Treat yourself with kindness, whatever that means for you. The great thing about kindness is that it is a multiform gift. Some examples of being kind to yourself are eating healthy, cleaning your space, having a yoga practice, or having a spiritual practice. Essentially, it means looking out for yourself and making sure that you do not do things that you know will harm you.
The body you have is the place where your soul inhabits, so treat it with kindness. Take care of it.
I understand that when you are in a depressive state it is difficult to be anything to yourself, so it might take some effort. But it will be worth it. Also, you might experience a dose of dopamine and oxytocin every time you do something nice to yourself. If it is too difficult for you to be nice to yourself today, don’t beat yourself up about it. Just try to do better next tomorrow.
- Create awareness
Find a way to create awareness within your body. Self-awareness, both physical and mental, can be a great tool. It gives you the ability to understand your emotions. The mental and emotional symptoms of depression can sometimes manifest themselves physically. Hence, creating awareness will help expand your emotional dictionary and eventually help you regulate your emotions better.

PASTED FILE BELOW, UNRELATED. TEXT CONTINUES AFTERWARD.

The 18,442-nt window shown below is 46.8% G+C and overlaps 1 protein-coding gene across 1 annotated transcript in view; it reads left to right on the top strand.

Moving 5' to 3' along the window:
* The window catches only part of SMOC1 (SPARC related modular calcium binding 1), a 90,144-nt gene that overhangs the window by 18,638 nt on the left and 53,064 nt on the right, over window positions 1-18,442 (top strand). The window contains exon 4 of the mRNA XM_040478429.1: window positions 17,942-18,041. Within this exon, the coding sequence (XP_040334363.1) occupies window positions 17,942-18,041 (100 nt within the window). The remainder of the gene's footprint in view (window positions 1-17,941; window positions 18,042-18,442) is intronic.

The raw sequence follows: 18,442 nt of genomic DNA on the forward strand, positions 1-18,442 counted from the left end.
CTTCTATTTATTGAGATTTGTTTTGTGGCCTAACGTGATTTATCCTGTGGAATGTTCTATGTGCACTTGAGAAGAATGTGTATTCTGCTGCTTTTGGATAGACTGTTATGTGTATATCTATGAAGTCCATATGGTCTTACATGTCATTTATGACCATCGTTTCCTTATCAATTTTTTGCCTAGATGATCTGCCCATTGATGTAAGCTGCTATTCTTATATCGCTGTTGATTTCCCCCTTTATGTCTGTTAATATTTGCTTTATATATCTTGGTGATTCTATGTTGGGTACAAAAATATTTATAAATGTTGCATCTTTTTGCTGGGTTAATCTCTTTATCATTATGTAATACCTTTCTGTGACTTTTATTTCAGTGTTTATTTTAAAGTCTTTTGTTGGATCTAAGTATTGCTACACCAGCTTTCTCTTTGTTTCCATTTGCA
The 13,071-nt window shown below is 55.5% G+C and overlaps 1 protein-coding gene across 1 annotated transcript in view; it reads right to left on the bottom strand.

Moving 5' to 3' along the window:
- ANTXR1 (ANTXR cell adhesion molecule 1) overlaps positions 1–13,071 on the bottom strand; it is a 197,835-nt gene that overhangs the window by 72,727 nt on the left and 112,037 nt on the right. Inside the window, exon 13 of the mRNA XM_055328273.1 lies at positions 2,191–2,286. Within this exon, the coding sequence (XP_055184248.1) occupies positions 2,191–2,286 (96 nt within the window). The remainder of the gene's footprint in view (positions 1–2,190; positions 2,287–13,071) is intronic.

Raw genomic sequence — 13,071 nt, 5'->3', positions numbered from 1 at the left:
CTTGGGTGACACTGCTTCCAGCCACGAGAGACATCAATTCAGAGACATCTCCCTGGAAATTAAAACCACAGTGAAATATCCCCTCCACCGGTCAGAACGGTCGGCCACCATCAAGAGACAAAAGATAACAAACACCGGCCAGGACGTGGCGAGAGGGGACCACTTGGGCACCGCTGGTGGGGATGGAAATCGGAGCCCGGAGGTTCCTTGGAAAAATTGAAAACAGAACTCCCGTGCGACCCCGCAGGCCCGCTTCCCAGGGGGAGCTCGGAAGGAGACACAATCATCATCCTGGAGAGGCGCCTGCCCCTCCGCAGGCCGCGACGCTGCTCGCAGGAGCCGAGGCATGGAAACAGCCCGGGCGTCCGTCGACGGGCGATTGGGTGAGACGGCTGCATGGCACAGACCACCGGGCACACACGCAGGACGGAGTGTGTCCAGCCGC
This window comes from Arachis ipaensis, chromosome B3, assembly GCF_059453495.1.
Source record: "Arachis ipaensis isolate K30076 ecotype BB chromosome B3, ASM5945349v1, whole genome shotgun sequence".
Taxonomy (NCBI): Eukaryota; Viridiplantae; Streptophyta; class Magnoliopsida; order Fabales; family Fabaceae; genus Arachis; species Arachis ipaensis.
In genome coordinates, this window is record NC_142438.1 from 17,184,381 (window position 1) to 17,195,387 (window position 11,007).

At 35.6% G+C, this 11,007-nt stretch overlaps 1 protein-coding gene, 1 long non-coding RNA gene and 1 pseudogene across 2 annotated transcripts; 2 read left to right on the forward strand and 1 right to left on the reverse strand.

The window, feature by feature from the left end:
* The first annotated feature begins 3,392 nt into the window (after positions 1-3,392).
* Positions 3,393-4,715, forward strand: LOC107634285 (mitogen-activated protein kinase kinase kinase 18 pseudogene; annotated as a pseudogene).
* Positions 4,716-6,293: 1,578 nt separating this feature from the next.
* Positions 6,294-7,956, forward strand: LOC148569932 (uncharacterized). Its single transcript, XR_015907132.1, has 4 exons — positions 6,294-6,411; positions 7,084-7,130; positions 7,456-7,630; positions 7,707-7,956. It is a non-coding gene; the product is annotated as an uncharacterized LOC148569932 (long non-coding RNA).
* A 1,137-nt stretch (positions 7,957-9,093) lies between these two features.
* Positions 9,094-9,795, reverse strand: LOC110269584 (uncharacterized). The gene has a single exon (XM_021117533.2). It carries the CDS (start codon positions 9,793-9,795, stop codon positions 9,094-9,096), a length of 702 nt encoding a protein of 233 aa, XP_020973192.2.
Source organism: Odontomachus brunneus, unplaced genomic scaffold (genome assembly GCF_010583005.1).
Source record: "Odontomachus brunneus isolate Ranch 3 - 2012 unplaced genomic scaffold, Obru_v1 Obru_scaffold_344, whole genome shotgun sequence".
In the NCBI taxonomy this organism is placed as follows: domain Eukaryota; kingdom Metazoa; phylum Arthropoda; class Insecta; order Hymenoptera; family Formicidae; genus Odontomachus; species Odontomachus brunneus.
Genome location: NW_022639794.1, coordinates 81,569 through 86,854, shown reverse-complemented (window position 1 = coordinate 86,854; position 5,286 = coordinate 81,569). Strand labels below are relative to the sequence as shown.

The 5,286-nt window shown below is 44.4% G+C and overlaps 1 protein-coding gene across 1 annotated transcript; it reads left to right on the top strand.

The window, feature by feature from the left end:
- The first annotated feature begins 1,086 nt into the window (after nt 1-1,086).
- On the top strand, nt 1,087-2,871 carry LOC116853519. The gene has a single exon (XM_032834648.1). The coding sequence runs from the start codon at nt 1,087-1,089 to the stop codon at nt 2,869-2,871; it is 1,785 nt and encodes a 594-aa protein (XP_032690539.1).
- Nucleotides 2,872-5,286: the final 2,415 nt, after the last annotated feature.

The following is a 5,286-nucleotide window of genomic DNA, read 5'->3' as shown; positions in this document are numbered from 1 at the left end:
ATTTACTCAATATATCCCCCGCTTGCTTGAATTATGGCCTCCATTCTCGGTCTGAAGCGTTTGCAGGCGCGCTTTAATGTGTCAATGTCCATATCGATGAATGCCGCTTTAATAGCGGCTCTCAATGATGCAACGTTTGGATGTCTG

Having a meditative practice or journaling can help you create self-awareness. If you ever feel the need for more assistance, please reach out to a therapist.
- Connect with others
Create time to intentionally be with others– whether it is family or friends. Set time apart to spend time with people, to talk and strengthen those necessary human bonds–not to stare at your phone.
Humans inherently need connection. It is how we are wired. Studies have shown that human connection reduces symptoms of stress, depression, and anxiety.
The pandemic has made connecting with others more difficult, but try your best to reach out to someone. Call, text, email, video chat, send a pigeon, whatever, just reach out to trusted and beloved someone, especially if you are feeling depressed.
I hope these habits have helped you and that you can put them into practice. However, keep in mind, that these habits do not replace whatever current or possible treatment you may be working on with a therapist.
If you need help managing your depressive symptoms, please reach out to a medical health professional.
CMHA. (2019, October 17). The importance of human connection. CMHA National. https://cmha.ca/blogs/the-importance-of-human-connection.
Campbell, L., & Juby, B. (2021, June 6). Daily Routine for Depression: 10 Things to Try. Psych Central. https://psychcentral.com/depression/daily-routine-for-depression#meditating.
Gotter, A., & Legg, T. J. (2017, August 3). How to Avoid Depression: Prevent Relapse and Avoid Triggers. Healthline. https://www.healthline.com/health/how-to-avoid-depression.
Mochizuki, H. (2020, October 21). daily habits that keep me from spiraling into a depression. YouTuber. https://www.youtube.com/watch?v=_7Jo0_4RV5o.
Smith, M., Robinson, L., & Segal, J. (2021, July 22). Coping with Depression. HelpGuide.org. https://www.helpguide.org/articles/depression/coping-with-depression.htm.